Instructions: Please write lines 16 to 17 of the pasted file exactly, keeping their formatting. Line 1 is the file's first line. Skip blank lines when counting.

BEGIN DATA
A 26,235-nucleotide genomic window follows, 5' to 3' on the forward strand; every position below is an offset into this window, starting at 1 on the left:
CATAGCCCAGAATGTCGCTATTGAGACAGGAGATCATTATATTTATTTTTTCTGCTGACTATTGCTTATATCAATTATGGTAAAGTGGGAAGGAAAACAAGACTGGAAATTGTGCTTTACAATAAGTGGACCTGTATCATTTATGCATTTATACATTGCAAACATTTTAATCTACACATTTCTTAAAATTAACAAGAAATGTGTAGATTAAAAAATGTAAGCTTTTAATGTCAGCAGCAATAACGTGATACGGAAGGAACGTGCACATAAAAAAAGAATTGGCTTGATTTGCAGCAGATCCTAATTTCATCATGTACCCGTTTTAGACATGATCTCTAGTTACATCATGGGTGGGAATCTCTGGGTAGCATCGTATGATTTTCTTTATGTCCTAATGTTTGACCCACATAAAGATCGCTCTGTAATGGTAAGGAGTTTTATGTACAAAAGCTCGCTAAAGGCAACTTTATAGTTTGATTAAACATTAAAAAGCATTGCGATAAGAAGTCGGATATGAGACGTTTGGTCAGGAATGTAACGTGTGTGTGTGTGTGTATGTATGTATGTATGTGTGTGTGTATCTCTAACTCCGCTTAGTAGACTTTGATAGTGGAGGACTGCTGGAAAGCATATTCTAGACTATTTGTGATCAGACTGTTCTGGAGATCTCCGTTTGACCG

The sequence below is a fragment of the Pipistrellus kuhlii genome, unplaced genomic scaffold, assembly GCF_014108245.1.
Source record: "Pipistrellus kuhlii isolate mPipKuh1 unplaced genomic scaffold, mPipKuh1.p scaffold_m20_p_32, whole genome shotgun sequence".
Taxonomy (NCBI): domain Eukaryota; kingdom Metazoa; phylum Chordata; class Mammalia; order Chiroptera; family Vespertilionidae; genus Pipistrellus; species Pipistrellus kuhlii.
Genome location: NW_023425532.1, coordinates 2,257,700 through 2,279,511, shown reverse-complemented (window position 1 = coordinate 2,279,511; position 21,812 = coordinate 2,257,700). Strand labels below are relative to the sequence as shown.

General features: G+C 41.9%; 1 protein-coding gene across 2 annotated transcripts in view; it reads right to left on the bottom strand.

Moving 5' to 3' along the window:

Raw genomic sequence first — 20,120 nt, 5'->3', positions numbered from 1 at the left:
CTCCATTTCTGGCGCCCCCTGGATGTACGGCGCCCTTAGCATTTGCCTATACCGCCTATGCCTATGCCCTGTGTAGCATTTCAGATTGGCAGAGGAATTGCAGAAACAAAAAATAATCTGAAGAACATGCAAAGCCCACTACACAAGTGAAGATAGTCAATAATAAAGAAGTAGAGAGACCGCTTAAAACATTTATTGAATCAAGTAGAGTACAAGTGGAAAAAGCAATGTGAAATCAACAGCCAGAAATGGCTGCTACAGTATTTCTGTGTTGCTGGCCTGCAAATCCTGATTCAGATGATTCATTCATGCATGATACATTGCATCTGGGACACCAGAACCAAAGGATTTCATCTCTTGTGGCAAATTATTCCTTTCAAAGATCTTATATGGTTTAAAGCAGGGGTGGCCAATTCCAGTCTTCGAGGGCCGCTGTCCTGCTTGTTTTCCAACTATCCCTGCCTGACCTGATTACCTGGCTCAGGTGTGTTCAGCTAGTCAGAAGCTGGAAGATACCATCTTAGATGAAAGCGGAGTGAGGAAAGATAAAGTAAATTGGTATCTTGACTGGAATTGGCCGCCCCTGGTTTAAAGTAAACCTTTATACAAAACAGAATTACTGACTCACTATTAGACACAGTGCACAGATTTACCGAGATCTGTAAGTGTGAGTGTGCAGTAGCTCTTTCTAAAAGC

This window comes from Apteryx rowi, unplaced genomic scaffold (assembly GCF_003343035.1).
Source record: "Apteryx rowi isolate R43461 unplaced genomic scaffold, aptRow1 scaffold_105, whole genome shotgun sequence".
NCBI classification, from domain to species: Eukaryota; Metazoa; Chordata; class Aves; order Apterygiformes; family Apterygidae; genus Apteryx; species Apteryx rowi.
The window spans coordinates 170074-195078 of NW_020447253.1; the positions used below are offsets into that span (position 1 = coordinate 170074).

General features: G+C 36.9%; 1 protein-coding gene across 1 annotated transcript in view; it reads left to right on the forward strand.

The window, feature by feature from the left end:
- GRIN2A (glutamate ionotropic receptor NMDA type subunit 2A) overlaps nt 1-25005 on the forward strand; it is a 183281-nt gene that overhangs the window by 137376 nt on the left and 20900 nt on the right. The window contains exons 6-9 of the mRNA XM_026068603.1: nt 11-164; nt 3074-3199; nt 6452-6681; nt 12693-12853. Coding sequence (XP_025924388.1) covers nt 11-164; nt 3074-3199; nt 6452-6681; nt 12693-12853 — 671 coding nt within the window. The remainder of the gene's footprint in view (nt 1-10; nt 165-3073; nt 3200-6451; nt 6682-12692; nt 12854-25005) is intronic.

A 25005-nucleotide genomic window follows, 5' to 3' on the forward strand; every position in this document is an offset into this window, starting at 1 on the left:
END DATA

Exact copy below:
The window, feature by feature from the left end:
- GRIN2A (glutamate ionotropic receptor NMDA type subunit 2A) overlaps nt 1-25005 on the forward strand; it is a 183281-nt gene that overhangs the window by 137376 nt on the left and 20900 nt on the right. The window contains exons 6-9 of the mRNA XM_026068603.1: nt 11-164; nt 3074-3199; nt 6452-6681; nt 12693-12853. Coding sequence (XP_025924388.1) covers nt 11-164; nt 3074-3199; nt 6452-6681; nt 12693-12853 — 671 coding nt within the window. The remainder of the gene's footprint in view (nt 1-10; nt 165-3073; nt 3200-6451; nt 6682-12692; nt 12854-25005) is intronic.